Rahlves leads revived American charge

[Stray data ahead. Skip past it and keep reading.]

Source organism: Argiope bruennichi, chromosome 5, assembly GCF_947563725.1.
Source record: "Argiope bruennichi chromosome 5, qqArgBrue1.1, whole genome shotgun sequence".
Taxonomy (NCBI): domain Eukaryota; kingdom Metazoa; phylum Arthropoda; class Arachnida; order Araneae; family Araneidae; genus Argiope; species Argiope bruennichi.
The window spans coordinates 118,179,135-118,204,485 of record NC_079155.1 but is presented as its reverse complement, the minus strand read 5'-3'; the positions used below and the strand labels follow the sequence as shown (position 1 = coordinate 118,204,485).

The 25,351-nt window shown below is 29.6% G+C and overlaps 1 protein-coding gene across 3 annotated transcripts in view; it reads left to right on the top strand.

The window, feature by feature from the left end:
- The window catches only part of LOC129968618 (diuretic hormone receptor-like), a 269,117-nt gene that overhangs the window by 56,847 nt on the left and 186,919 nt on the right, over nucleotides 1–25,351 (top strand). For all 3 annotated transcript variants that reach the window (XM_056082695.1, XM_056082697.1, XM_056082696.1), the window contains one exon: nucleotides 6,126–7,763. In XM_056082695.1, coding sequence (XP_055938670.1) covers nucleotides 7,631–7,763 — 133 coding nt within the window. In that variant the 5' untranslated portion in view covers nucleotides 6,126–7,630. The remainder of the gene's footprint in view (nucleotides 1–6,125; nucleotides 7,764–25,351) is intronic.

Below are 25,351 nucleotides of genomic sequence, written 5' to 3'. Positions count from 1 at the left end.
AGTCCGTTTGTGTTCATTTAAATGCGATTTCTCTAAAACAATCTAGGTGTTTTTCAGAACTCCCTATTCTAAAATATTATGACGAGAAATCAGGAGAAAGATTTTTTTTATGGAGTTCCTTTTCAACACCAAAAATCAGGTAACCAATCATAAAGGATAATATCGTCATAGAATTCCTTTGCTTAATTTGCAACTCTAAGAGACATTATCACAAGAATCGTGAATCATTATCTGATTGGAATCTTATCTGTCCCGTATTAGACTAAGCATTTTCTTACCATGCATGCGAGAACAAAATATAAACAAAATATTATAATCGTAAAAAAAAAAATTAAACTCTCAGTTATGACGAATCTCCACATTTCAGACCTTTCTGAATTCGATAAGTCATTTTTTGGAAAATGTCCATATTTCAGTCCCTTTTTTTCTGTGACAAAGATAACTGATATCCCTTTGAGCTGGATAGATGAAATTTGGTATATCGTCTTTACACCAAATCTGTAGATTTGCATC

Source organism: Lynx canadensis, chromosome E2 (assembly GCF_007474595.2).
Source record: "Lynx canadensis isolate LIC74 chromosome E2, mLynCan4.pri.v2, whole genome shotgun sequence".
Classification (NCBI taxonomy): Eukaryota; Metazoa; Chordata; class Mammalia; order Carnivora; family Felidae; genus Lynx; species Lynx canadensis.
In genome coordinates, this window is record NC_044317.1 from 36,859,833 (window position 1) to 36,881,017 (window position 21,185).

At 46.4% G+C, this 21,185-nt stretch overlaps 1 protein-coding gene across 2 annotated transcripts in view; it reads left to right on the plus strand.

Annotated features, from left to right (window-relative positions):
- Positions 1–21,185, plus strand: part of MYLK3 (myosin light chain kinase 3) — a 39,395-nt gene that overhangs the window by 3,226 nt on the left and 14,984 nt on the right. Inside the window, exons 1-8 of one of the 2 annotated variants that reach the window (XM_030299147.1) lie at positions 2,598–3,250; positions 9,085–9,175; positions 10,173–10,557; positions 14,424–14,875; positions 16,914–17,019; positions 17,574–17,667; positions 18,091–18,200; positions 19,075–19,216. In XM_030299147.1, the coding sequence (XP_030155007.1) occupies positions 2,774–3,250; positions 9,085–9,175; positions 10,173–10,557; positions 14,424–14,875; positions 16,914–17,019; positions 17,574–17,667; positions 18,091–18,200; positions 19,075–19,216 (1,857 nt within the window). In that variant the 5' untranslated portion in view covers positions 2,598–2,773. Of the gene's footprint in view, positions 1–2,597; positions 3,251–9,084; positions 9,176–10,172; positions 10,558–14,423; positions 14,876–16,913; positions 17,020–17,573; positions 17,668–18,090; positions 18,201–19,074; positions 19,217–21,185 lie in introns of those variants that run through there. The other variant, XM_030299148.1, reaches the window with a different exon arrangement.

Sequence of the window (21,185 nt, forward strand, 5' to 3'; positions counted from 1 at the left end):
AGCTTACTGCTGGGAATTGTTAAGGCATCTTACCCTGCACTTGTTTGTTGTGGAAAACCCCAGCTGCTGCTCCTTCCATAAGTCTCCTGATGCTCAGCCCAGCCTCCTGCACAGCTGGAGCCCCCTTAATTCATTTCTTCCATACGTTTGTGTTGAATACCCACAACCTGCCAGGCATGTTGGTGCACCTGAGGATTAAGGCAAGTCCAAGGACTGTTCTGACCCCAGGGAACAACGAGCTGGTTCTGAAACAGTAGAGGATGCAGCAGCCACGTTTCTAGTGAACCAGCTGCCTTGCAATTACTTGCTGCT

Rahlves makes World Cup historyIt was an historic day for the U.S. Ski Team Dec. 7 at the Beaver Creek Birds of Prey World Cup downhill as Daron Rahlves led an American charge with his third place result, 38-hundredths of a second off winner Stephan Eberharter’s pace. Marco Sullivan placed sixth and Olympic silver medallist Bode Miller claimed the eighth place spot.The American results marked the first time in 20 years that three U.S. men have finished in the top ten of a World Cup downhill event and the first time since 1984 that an American man has been on the downhill podium in a U.S. race.Austria’s Eberharter the reigning World Cup overall and downhill champion, took flight down the steep and icy course from the 30th start position, posting a time of 1:40.18, one tenth of a second ahead of teammate Michael Walchhofer, who claimed the runner-up position. “I think there will be a pretty good party tonight in Tahoe,” Rahlves offered, referring to his and Sullivan’s results.Prior to today, Rahlves had struggled on the Birds of Prey, falling or missing gates in his previous outings on the Beaver Creek course. A self-admitted slow starter in the early season, Rahvles got the monkey off his back with an aggressive run from the 37th start position.Rounding out the top five were Olympic downhill gold medallist Fritz Stobl of Austria in fourth and Switzerland’s Didier Cuche in fifth. Other American finishers included Jake Fiala of Frisco, Colorado in 23rd and Scott MacCartney of Redmond, Washington in 41st.Super Super-G for Switzerland.The Austrian abbreviation AUT that so often clutters the top rankings in downhill and super-G was interrupted Dec. 8 by a few letters that, recently, are not so common: LIE and SUI.It was a banner day for the Swiss ski team, which stole first place with Didier Cuche’s top time of 1 minute, 18.83 seconds, and placed four racers in the top 10.And even though the LIE abbreviation tagged onto Liechtenstein’s Marco Beuchel (1:18.91) marks him as a citizen of Europe’s second-smallest country, he trains with the Swiss ski team, is taught by Swiss coaches and helped contribute to the overall Swiss dominance of the first men’s super-G of the World Cup season.After drenching each other in champagne, the two quasi-teammates ribbed each other about their 1-2 finish."Next time it’s going to be the other way around," Beuchel said."It doesn’t matter if you win," Cuche said, "as long as I’m second."The Austrians still made their mark by the performance of third-place finisher Hannes Trinkl (1:18.93) and ninth-place finisher Hans Knauss (1:19.54). Last year’s overall World Cup champion and race favorite Stephan Eberharter finished 15th (1:20.09).The American team managed to score points for four racers in the top-30, led by two-time silver medalist and sixth-place finisher Bode Miller (1:19.12).Perhaps the most surprising American finish came from Erik Schlopy, who hadn’t raced a super-G since he took the professional super-G crown in the now-defunct professional skiing circuit in 1998. Schlopy was 22nd (1:20.35). He was bested by teammate Thomas Vonn (1:19.98) at 13th place, and followed by upstart Jakub Fiala of Frisco, who continued to climb the ranks by grabbing 26th in 1:20.79 despite starting 58th.The next men’s World Cup event is Dec. 12-15 Val d’Isere, France, super-G and downhill.Vail’s Sarah Schleper took some technical advice from Bode Miller, and it seems to be working. The lifelong local tied for eighth place Dec. 12 at a World Cup giant slalom in Val d’Isere, France, leading four American women into the top 30.Italy’s Karen Putzer took the first-run lead and went on to collect her second consecutive victory, edging Sonja Nef, the defending World Cup and world GS champion.Outdoor Life Network will televise coverage of the season’s third GS Saturday, Dec. 14, at 3 p.m. EST.Schleper, ninth in the first run, tied Austrian Nicole Hosp for eighth (2:23.35), with Steamboat Springs’ Caroline Lalive 17th, Maine’s Kirsten Clark 22nd and Minnesota’s Kristina Koznick 29th."It was a good day for us because GS is not our strongest event, but Sarah had a good race her best GS in two years and Caroline came from No. 55 start to get her best giant slalom in three years. I was really happy with Sarah’s race and Caroline’s placing gives us another quota spot in GS," said head coach Marjan Cernigoj. "We were able to bring the intensity from Canada to Val d’Isere, which was excellent."We had a long, cold week at Lake Louise, and I was concerned about people getting sick, but they’ve all been healthy and today they had that fire again," he added.The women completed their visit to Val d’Isere Dec. 13 with the third super-G of the season.Triple championships a possibilityThe Vail Valley Foundation’s Ceil Folz says Vail and Beaver Creek are considering hosting a triple-world championships in 2009.The idea is to host the World Alpine Ski Championships, the World Freestyle Championships, and the World Snowboarding Championships all at the same time at the same venue.”It really came from (watching) the Olympics,” Folz said. “It’ll be a long time before the Olympics could or would come to this state. If we take the freestyle, alpine and snowboarding segments of the Olympics and bring it here, it makes sense for us and we could turn it into a major, major event.”Folz says the International Ski Federation, which is the governing body for all three events, is considering the possibility of opening talks with Vail about the combo event. The United States Ski and Snowboard Association has already given Vail verbal backing on bidding for the event, but the VVF has yet to make the bid.”It’s just an idea, and we want to see if this is feasible and if this is possible,” Folz said.Birds of Prey endangeredBeaver Creek has only been forced to cancel one World Cup in 20 years, but its 5-year-old Birds of Prey downhill World Cup race, noted as one of the top-three most difficult in the world, may not happen next year.A new World Cup schedule would bump the Beaver Creek event to Thanksgiving weekend. The influx of recreational skiers during that week, coupled with a World Cup event, may be too straining for event organizers, especially since snowmaking efforts could be thwarted by warm weather.”We have left things sitting with the FIS right now,” Folz said. “The (U.S.) Ski team wants us to hold a race next year, we want to hold a race, but we’re on a date right now that is a severe challenge for us. For us to move (the date), the entire FIS calendar would have to be reconstructed.”Local rider shows well at equestrian championshipsLongtime local and real estate broker DeDe Dickinson proved to be one of the top participants in the 2002 American Quarter Horse Association World Championships. Dickinson competed in the Amateur Division of the Working Cowhorse Class, where she had to compete against 48 top riders in the preliminaries before going on to the finals, where she placed 13th.Dickinson has been showing horses for six years and started with this most difficult of disciplines partly because she says she “saw a video of the event and it looked like so much fun," and because she "really had no idea it was so difficult to master all the maneuvers, to be able to do well.